the ‘Type’ menu (see above), and then to select ‘Random Seed’ from  the
       ‘Game’  or  ‘File’ menu (see above). The text in the ‘Game ID’ box will
       be composed of two parts, separated by a hash. The first of these parts
       represents  the  game  parameters  (the  size  of the playing area, for
       example, and anything else you set using the ‘Type’ menu).

       If you run the game with just that parameter text on the command  line,
       it will start up with the settings you specified.

       For  example:  if  you run Cube (see cube(6)), select ‘Octahedron’ from
       the ‘Type’ menu, and then go to the game ID selection, you will  see  a
       string  of  the  form ‘o2x2#338686542711620’. Take only the part before
       the hash (‘o2x2’), and start Cube with that text on the  command  line:
       ‘cube o2x2’.

       If  you  copy  the entire game ID on to the command line, the game will
       start up in the specific game that was described. This is  occasionally
       a  more convenient way to start a particular game ID than by pasting it
       into the game ID selection box.

       (You  could  also  retrieve  the  encoded  game  parameters  using  the
       ‘Specific’  menu  option  instead  of ‘Random Seed’, but if you do then
       some options, such as the difficulty level in Solo,  will  be  missing.
       See above for more details on this.)

Unix command-line options

       (This section only applies to the Unix port.)

       In  addition  to  being  able to specify game parameters on the command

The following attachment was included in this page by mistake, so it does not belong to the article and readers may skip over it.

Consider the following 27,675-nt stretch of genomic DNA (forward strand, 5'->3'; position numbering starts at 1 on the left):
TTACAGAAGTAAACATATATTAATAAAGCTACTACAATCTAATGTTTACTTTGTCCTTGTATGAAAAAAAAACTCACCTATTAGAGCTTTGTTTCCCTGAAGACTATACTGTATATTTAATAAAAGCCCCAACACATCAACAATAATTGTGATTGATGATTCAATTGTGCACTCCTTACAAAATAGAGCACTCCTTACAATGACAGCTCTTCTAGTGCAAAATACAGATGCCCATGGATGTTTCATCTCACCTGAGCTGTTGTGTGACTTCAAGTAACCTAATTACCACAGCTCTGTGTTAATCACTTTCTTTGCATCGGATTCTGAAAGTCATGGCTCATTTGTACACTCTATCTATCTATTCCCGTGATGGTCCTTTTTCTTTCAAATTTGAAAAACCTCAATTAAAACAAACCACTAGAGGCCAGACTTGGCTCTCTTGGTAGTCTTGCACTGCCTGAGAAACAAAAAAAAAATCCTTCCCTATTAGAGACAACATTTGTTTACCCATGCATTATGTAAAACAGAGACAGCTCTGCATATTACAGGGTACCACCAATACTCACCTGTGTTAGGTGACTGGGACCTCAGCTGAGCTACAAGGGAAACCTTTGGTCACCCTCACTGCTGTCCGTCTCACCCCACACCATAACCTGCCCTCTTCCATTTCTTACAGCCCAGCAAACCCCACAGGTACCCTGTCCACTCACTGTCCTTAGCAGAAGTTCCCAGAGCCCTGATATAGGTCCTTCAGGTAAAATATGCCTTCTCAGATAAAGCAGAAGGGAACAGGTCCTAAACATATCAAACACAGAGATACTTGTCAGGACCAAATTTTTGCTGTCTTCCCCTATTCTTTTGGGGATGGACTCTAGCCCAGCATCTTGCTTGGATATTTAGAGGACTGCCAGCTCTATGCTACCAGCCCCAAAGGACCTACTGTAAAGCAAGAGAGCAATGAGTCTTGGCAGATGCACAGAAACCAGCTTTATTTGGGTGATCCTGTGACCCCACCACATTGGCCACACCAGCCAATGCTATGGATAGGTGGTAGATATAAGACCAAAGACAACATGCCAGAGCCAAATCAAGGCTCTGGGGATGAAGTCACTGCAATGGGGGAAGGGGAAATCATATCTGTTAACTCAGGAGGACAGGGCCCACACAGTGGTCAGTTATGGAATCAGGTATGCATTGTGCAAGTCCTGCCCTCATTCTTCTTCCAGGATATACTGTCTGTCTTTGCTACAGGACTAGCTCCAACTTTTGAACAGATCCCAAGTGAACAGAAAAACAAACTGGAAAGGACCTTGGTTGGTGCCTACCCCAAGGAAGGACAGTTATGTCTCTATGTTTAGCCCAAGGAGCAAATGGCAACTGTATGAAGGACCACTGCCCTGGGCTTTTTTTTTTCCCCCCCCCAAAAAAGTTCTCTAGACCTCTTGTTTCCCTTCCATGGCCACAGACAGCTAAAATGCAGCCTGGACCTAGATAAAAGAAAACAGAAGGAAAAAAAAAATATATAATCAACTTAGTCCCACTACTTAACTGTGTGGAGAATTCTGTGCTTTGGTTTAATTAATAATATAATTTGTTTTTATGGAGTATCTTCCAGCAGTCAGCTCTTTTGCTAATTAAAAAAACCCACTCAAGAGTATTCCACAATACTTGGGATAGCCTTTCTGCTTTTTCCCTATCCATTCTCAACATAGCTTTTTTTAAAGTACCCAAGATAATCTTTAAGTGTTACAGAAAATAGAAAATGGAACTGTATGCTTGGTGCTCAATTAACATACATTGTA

line (see above), there are various other options:


       --load These options respectively determine  whether  the  command-line
              argument is treated as specifying game parameters or a save file
              to load. Only one should  be  specified.  If  neither  of  these
              options is specified, a guess is made based on the format of the

       --generate n
              If  this  option  is  specified,  instead  of  a  puzzle   being
              displayed, a number of descriptive game IDs will be invented and
              printed on standard output. This is useful for gaining access to
              the  game  generation  algorithms  without necessarily using the

              If game parameters are specified on the command-line, they  will
              be  used  to  generate  the game IDs; otherwise a default set of
              parameters will be used.

              The most common use  of  this  option  is  in  conjunction  with
              --print,  in which case its behaviour is slightly different; see

       --print wxh
              If  this  option  is  specified,  instead  of  a  puzzle   being
              displayed,  a  printed  representation  of  one or more unsolved
              puzzles is sent to standard output, in PostScript format.

              On each page of puzzles, there will be w across and h  down.  If
              there  are  more  puzzles  than  w×h, more than one page will be

              If --generate has also been specified,  the  invented  game  IDs
              will  be  used to generate the printed output. Otherwise, a list
              of game  IDs  is  expected  on  standard  input  (which  can  be
              descriptive  or  random  seeds;  see  above), in the same format
              produced by --generate.

              For example:

              net ‐‐generate 12 ‐‐print 2x3 7x7w | lpr

              will generate two pages of printed Net puzzles  (each  of  which
              will  have  a 7×7 wrapping grid), and pipe the output to the lpr
              command, which on many systems  will  send  them  to  an  actual

              There  are  various  other  options  which  affect printing; see

              Prints version information about the game, and then quits.

       The following options are only meaningful if --print is also specified:

              The  set  of pages filled with unsolved puzzles will be followed
              by the solutions to those puzzles.

       --scale n
              Adjusts how big each puzzle is when printed. Larger numbers make
              puzzles bigger; the default is 1.0.

              Puzzles  will  be  printed  in  colour, rather than in black and
              white (if supported by the puzzle).


       Full documentation in /usr/share/doc/sgt‐puzzles/puzzles.txt.gz.